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[protege-owl] Ontology Vs Semantic Networks

Juan Federico Sequeda Sanclemente juanfederico at gmail.com
Sun Apr 22 06:46:52 PDT 2007


Just a point maybe a bit off topic, but I was discussing with Alex Garcia
about what an ontology is. As Victor says, he also agrees that concepts are
in our head and if I am not wrong, Barry Smith has a paper on that. But if
you read most papers about ontologies, most authors state that it is a set
of concepts... or not only concepts but of terms that can be concepts,
relations, instances in conjunction with the restrictions. So is this a
misconception of most authors of what an ontology really is?

On 4/22/07, Victor Manuel <vmgcastellanos at yahoo.com> wrote:
>
> Ontologies are hard to define, some definitions maight indeed put them as
> closely related those for semantic networks. For those within the AI
> community the context in which the ontology is going to be used largely
> influences the definition of the term; at a glance, an ontology represents a
> view of the world with the set of concepts and relations amongst them, all
> of these defined with respect to the domain of interest. Some scholars
> redefine the term in an effort to capture an absolute view of the world. For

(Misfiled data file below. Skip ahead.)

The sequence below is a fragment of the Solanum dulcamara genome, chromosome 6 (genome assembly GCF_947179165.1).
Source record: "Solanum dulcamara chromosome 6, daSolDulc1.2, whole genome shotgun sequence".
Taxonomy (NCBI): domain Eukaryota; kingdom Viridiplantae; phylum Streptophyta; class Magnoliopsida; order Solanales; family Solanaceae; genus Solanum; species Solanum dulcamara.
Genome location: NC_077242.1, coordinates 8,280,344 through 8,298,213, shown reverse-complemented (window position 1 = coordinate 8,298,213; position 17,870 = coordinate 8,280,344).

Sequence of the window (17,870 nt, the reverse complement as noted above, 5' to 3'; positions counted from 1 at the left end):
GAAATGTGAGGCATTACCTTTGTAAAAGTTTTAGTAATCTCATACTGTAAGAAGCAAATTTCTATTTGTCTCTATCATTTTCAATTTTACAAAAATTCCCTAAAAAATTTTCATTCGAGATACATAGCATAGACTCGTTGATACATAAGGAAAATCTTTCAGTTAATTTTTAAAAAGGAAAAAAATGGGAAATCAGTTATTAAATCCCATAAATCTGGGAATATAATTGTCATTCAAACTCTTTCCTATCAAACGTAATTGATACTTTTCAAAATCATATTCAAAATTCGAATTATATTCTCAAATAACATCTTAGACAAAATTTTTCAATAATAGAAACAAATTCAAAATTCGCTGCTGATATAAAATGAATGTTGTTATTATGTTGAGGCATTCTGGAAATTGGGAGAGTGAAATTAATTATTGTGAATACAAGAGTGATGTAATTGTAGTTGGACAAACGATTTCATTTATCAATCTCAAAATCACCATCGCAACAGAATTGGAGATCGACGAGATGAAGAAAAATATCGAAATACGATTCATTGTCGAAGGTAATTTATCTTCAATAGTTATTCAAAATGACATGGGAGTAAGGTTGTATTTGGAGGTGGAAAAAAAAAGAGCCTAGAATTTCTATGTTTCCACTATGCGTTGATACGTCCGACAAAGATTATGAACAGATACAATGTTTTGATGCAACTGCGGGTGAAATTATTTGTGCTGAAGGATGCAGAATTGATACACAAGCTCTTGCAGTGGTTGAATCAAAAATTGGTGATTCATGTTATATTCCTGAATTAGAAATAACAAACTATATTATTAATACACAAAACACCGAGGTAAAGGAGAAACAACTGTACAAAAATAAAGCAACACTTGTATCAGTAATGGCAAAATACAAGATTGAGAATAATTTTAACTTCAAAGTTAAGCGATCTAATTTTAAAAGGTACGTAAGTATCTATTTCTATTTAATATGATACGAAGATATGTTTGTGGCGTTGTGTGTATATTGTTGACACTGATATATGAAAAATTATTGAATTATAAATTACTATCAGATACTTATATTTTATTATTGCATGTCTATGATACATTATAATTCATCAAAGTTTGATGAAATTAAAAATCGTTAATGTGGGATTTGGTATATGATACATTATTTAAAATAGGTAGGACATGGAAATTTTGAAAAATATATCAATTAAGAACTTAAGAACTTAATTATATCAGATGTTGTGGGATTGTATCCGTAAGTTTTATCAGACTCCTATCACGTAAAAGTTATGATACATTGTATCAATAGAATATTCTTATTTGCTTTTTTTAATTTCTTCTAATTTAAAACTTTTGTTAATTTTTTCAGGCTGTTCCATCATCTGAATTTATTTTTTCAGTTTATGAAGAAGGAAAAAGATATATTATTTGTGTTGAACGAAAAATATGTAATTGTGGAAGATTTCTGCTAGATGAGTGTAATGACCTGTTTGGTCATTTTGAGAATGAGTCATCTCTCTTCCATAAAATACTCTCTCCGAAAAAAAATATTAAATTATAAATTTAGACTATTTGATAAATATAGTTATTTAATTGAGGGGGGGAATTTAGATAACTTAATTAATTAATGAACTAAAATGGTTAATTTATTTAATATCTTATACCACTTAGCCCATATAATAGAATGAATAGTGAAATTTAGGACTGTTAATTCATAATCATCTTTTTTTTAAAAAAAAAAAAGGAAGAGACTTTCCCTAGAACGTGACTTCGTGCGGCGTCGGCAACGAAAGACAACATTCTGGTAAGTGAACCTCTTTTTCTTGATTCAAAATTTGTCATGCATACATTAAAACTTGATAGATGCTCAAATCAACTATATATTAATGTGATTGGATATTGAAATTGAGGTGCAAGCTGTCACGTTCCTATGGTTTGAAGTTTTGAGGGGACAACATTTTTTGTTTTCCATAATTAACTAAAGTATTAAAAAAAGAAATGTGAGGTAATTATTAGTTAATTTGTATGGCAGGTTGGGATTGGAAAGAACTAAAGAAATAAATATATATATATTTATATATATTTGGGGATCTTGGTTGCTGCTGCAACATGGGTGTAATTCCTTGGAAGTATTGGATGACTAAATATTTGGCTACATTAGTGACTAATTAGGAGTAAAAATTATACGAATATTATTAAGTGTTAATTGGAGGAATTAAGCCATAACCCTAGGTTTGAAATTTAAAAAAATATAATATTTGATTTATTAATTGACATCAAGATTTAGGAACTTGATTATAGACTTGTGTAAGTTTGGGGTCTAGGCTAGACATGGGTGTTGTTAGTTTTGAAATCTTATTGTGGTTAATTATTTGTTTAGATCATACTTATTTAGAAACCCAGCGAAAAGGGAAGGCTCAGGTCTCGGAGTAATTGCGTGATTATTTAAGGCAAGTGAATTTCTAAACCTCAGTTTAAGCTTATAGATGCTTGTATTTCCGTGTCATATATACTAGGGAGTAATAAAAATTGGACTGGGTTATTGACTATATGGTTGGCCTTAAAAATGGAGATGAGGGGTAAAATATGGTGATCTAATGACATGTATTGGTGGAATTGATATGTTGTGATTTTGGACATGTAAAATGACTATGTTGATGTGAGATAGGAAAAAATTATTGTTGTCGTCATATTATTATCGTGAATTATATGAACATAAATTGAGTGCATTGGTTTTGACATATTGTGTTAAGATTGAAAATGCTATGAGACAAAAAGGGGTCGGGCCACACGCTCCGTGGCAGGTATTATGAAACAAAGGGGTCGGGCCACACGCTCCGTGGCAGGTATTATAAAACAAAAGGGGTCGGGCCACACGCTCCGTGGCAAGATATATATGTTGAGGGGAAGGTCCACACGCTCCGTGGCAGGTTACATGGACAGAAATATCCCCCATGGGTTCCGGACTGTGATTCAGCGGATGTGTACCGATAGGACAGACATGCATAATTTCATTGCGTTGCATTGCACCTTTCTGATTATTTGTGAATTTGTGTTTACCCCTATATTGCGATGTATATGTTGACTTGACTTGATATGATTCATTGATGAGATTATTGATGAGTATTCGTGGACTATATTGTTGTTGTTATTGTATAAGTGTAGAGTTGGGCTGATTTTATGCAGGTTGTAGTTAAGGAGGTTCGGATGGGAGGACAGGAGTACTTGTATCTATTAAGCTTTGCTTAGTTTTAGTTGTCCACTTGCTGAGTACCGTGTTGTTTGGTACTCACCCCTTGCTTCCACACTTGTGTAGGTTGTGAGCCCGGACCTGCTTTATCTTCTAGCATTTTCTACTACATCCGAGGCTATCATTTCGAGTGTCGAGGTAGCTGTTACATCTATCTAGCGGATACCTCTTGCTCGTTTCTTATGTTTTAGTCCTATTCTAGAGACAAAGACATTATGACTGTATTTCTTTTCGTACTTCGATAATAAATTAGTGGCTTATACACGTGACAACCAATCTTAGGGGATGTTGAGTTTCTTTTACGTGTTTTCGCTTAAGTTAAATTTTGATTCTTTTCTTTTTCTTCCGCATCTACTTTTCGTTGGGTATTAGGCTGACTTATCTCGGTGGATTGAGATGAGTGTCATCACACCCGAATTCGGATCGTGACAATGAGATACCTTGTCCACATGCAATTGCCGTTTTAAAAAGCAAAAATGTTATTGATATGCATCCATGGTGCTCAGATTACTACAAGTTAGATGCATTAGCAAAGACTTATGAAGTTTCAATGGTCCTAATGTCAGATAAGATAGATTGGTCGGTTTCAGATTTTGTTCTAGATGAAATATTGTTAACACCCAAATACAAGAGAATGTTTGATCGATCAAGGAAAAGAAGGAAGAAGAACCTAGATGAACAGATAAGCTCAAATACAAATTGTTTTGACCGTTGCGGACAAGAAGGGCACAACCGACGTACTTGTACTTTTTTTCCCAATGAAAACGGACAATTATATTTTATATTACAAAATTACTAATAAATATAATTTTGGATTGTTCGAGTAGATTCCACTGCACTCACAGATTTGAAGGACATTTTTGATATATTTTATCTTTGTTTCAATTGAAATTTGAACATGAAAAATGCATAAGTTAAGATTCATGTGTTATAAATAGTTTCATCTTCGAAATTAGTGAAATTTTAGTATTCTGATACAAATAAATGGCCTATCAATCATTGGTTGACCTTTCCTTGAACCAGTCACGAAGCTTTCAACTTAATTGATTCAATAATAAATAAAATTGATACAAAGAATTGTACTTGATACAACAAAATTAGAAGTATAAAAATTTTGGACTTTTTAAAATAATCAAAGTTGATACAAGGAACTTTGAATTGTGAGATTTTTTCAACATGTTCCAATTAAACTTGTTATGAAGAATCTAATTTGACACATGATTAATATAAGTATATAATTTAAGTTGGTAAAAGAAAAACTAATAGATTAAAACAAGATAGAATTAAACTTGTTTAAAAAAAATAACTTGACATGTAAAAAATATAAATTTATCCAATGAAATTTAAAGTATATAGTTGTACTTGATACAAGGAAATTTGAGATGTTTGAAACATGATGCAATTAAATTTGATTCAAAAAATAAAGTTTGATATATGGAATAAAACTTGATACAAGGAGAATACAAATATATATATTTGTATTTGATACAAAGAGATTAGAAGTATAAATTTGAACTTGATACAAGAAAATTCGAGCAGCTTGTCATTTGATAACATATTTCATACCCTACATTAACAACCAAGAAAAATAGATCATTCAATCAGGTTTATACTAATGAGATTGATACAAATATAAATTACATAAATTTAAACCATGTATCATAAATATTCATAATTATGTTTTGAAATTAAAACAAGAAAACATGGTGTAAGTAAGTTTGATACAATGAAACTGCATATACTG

> instance, John F. Sowa (Sowa 2000a) defines an ontology as:
>  "The study of existence, of all kind of things (abstract and concrete)
> that make up the world"
>
> Uschold et al (Uschold and Gruninger 1996) describe an ontology as
>
> "A vocabulary of terms and some specification of their meaning"
>
> I understand ontologies as:  "Ontology is an incomplete, formal
> classification of types of information structured by relationships defined
> by a domain of knowledge's vocabulary and by the canonical formulations of
> its theories"
>
> My definition for ontologies is highly related to computer science.
> however, it brings together some key elements from more philosophy-related
> definitions.
>
> A semantic network might be defined as a DAG in which you relate concepts
> not types of information -first difference. Please not here that for
> ontologies you should be careful when using the term concept, as concepts
> are in our heads, they are subjective representations of the reality. For
> all the rest, IMHO both share a lot in common, depending on the definition
> you have for Ontos, and SN. The definition for both of them is highly
> dependent on the intended  "use".
>
> Hope this helps.
>
> *James Taylor <james.jim.taylor at gmail.com >* wrote:
>
> Hello,
>
> What are the most fundamental differences/similarities between ontologies
> and semantic networks.
>
> I would appreciate any comments or references explaining that.
>
> Thanks.
>
> Regards,
> Jim
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-- 
Juan Sequeda
Research Assistant
Dept. of Computer Science
University of Texas at Austin
http://www.cs.utexas.edu/~jsequeda <http://www.cs.utexas.edu/%7Ejsequeda>
jsequeda at cs.utexas.edu
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